"You are the most considerate and skillful waiter I have been served by in years. Thank you for your incredible amount of attention and friendliness!"
How did he react?
He stood still. Folding his hands in front of his belt he took a breath. His look said: Ok. I can do this. I will make it through.
When I was done he said, very seriously, "Thank you. I am not good at receiving compliments. But I appreciate it."
How did I feel?
The town of Eisenach marks half of the drive Andernach-Berlin. There is a wonderful Café there. They serve vegan food and fancy teas. And heavenly cakes. It's become my family's tradition to stop and grab a bite on the way to Berlin.
When I entered this time I was immediately greeted by Pascal. He lead me to a table. Moving quickly he didn't spread a hasty vibe. Rather a professional one: His arms and voice and eyes flew through the room. My drink stood in front of me in no time. His hands danced their way over the table, placing a sugar caster and a napkin next to my tea. Each movement was perfection. "Anything else I can do for you?" he asked with the the friendliest voice. I said, "Yes. Can I have a paper and a pen?" "Oh, sure! Here you go." He handed me his notepad. Next time he passed my table he caught me drawing. "Oh no! I didn't know you were going to draw.. Let me get you a bigger piece of paper. These ones are too small... I know the score." Seconds later he was back with a bunch a of large sheets.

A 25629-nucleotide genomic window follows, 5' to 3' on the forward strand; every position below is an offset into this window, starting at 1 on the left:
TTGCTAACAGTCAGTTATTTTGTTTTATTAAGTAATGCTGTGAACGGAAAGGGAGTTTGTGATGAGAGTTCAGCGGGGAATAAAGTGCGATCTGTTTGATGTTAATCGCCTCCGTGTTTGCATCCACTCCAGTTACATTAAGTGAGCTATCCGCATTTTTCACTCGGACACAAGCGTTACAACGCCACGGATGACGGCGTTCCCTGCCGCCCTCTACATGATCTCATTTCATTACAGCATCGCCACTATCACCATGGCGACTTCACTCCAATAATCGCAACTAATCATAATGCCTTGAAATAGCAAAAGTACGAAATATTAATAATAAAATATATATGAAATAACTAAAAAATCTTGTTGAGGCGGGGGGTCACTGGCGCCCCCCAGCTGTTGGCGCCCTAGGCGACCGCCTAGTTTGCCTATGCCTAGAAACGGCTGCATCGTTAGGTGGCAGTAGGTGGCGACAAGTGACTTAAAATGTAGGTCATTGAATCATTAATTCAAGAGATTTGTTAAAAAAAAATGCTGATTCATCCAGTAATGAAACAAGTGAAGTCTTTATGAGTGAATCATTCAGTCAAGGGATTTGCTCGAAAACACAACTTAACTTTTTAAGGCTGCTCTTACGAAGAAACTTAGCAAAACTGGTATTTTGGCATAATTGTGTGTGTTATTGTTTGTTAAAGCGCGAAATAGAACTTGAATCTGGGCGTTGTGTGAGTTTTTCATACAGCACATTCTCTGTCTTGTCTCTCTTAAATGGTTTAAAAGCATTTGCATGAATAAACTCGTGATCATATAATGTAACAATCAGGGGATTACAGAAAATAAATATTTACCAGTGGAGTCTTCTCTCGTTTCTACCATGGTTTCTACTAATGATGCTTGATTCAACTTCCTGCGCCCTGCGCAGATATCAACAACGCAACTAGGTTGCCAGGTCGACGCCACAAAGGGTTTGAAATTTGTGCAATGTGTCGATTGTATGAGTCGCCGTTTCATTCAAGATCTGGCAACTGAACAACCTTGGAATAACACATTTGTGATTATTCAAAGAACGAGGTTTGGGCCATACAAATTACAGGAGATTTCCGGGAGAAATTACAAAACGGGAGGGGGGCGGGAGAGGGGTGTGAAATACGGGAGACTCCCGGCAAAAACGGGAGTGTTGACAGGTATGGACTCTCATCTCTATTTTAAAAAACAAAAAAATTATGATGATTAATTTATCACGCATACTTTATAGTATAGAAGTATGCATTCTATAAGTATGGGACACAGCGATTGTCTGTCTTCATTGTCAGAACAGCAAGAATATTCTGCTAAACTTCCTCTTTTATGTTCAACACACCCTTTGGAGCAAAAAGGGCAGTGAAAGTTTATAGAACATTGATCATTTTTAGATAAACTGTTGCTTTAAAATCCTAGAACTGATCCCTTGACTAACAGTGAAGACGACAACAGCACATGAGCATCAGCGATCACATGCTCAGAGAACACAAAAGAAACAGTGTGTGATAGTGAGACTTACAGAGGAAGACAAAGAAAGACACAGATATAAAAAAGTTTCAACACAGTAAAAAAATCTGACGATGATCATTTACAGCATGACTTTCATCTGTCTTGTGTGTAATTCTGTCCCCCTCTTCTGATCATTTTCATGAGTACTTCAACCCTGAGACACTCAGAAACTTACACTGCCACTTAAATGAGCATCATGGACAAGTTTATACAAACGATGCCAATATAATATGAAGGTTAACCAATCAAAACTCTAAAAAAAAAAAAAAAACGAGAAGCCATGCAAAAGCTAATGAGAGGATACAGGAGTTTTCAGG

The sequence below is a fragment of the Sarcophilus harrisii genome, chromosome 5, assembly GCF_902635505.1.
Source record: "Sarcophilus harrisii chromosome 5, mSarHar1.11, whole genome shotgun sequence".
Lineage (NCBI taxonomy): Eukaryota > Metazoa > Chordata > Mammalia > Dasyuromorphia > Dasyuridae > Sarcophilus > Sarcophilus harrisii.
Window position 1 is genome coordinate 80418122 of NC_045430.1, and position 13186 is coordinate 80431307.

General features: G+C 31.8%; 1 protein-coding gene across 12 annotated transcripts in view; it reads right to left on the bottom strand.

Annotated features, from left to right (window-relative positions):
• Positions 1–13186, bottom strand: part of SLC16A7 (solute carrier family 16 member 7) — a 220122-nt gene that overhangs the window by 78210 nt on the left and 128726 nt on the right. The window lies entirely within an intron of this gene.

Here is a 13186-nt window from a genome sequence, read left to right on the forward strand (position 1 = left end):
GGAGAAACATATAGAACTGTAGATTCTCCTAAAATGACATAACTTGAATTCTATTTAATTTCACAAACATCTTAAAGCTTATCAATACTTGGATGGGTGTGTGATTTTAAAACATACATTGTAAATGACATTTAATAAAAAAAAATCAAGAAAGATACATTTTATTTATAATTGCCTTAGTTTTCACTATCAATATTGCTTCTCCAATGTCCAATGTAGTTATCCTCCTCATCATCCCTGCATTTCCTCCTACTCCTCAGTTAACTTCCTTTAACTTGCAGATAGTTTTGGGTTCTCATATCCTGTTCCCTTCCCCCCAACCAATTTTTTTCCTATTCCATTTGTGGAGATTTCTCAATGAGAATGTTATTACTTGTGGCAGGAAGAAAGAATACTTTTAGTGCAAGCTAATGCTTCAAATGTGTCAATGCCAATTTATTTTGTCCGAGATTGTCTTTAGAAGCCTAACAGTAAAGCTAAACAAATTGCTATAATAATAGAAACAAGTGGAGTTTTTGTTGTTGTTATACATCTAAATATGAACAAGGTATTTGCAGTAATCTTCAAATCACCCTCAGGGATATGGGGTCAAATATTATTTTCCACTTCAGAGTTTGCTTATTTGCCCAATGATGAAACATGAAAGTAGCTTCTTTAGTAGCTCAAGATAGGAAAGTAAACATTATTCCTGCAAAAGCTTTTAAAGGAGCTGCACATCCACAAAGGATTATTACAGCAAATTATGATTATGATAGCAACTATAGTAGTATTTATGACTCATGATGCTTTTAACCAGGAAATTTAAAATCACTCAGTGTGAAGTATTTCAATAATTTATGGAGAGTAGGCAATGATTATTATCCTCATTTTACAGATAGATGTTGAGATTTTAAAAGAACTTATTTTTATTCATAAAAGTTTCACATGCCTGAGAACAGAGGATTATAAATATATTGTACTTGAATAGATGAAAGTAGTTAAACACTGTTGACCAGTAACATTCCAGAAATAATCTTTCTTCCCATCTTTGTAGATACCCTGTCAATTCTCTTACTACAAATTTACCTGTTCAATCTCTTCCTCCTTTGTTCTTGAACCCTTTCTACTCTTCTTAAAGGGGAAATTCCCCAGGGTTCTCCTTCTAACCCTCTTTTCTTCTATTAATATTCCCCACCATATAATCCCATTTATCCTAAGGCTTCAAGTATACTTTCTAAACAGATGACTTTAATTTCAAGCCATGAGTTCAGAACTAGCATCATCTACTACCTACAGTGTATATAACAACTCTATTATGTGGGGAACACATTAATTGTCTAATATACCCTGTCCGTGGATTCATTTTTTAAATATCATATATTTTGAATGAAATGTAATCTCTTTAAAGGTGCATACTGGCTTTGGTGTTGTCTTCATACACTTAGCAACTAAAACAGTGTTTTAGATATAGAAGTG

I watched him for a while. He talked to every customer, just a handful of sentences, each of them carefully selected. A guy wearing a hat got a little how-easily-these-hats-get-lost chat, an elderly couple some suggestions for activities in Eisenach. He chose just the right amount of words. Without getting on anyone's nerves he made everyone feel seen and welcome.
Later he served me a good salad.
Before I left I complimented him. He stayed professional even then: Saying thank you in the most polite way, kindly explaining receiving a compliment was not his favorite thing. I think he did a great job at taking it. His whole appearance reminded me of Monsieur Gustave from the Grand Budapest Hotel (by the way: On my top three of this year's films! A must watch if I may say so). We got into talking. Turns out Pascal is a Berliner, too.
"It was about time to move. 30 years of Berlin leave you overstimulated, feeling like you've seen it all. Initially I came for love. Now I am still here. It's been a couple of months. And the absolute right decision."
"Yeah, I hear you. The greatest thing moving away from Berlin for me-"
"...is the nature.", we said at once. We laughed.
"Anyway Berlin is my home", he went on, "I will return eventually. But I am not done here. Plus I am in a lucky place: No one is waiting for me. The friends I have all know we'll stay in touch. And other than that- I am completely free. No family, no kids."
"Sounds like you are a brave person."
When I gave him the address of the blog I told him he should tell me if there was something in the post he didn't want to see published.
He responded: "No worries. I am one of the few people still believing in artistic freedom."
I hope your journey will lead you to beautiful places. And to love. Lots of that. And to strings tying you to people you wish to be tied to.
Keep up your great work. I am sure every customer is thankful for your awesome service.